When it comes to prevention and early detection, men’s health often takes a back seat to women’s health. Most men even find themselves skipping out on annual checkups with their doctor. The problem? Some serious health problems may not cause symptoms at first and getting annual checkups and the necessary screenings are the best way to detect health issues early.

According to the CDC, the top five health risks for men are:

  1. Heart disease
  2. Cancer
  3. Unintentional injuries
  4. Chronic lower respiratory disease
  5. Stroke

By making healthy lifestyle changes, men can help reduce their health risks and improve their overall health. Take a proactive approach by following these basic health tips.

  • Work with your doctor to identify potential health concerns that are unique to men such as prostate and testicular cancers
  • Get an annual comprehensive exam, which is an opportunity to screen for health issues including certain cancers and heart disease
  • Make healthy lifestyle choices such as avoiding smoking, limiting alcohol, and maintaining a well-balanced diet and exercise regimen

Start by calling your doctor to make an appointment.


Warm weather means lots of outdoor activities, and with that comes the risk of tick exposure. Ticks are tiny, have eight legs and are typically reddish-brown in color. Ticks can’t jump or fly, they climb tall grasses, leaf litter or bushes and wait for a host to walk by and brush up against them and look for a place to attach. Be especially cautious when in this type of environment. Ticks carry a lot of different diseases, some of them serious. Reducing exposure to ticks is the best defense against Lyme disease, Rocky Mountain spotted fever, and other tickborne infections.

If you spend time outdoors or have pets that go outdoors, you need to beware of ticks. You and your family can take several steps to prevent and control tickborne infections:

  • The CDC recommends using insect repellent rated for the amount of time you are going to be outside. Use DEET or for a plant-based option, oil of lemon eucalyptus.
  • Wear long sleeves, pants, and tuck your pant legs into your socks.
  • Shower soon after being outdoors.
  • Check for ticks daily—especially under the arms, in and around the ears, inside the belly button, behind the knees, between the legs, around the waist, and on the hairline and scalp.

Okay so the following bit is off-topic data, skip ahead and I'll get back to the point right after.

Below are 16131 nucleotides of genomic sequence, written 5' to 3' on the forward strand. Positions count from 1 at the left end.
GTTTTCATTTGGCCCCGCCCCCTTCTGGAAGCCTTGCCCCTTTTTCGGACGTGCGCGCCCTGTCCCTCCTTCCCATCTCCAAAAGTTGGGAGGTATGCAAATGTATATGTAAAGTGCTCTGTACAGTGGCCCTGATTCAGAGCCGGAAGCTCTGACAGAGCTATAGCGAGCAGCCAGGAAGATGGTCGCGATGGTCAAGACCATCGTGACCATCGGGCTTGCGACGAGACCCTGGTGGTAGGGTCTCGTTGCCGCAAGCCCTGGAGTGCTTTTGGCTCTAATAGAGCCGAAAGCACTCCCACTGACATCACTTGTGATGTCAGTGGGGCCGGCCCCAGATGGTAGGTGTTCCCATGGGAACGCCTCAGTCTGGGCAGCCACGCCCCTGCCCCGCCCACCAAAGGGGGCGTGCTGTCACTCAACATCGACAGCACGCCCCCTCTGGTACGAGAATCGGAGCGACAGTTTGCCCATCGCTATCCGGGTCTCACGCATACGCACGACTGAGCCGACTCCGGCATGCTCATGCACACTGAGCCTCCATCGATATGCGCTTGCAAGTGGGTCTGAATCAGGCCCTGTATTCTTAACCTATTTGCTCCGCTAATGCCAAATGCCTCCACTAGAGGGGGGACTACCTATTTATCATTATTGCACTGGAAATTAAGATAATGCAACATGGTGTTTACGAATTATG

• Landscaping techniques may help keep ticks out of your yard.

If you find a tick attached to your skin, follow these steps from the CDC on how to remove it safely:

If you think you’ve been bitten and show any signs and symptoms of a tickborne illness, please contact your doctor immediately.


Getting quality sleep is one of the best things you can do for your health. As you sleep, your body is working to support healthy brain function which protects your mental health, physical health, quality of life, and safety.

Don’t know if you get enough sleep? The way you feel while you’re awake depends in part on what happens while you’re sleeping. The damage from sleep deficiency can occur in an instant, affecting how well you think, react, work, learn, and get along with others. It can also cause harm over time, such as creating chronic health problems.

How sleepy you feel during the day can help you figure out whether you’re having symptoms of sleep deprivation. You might be sleep deficient if you often feel like you could doze off while:

  • Sitting and reading or watching TV
  • Sitting still in a public place, such as a movie theater, meeting, or classroom
  • Riding in a car for an hour without stopping
  • Sitting and talking to someone
  • Sitting quietly after lunch
  • Sitting in traffic for a few minutes

If you responded yes to any of the above, please contact your doctor. Your doctor will be able to assess your symptoms and try to improve your sleep for a better night’s rest.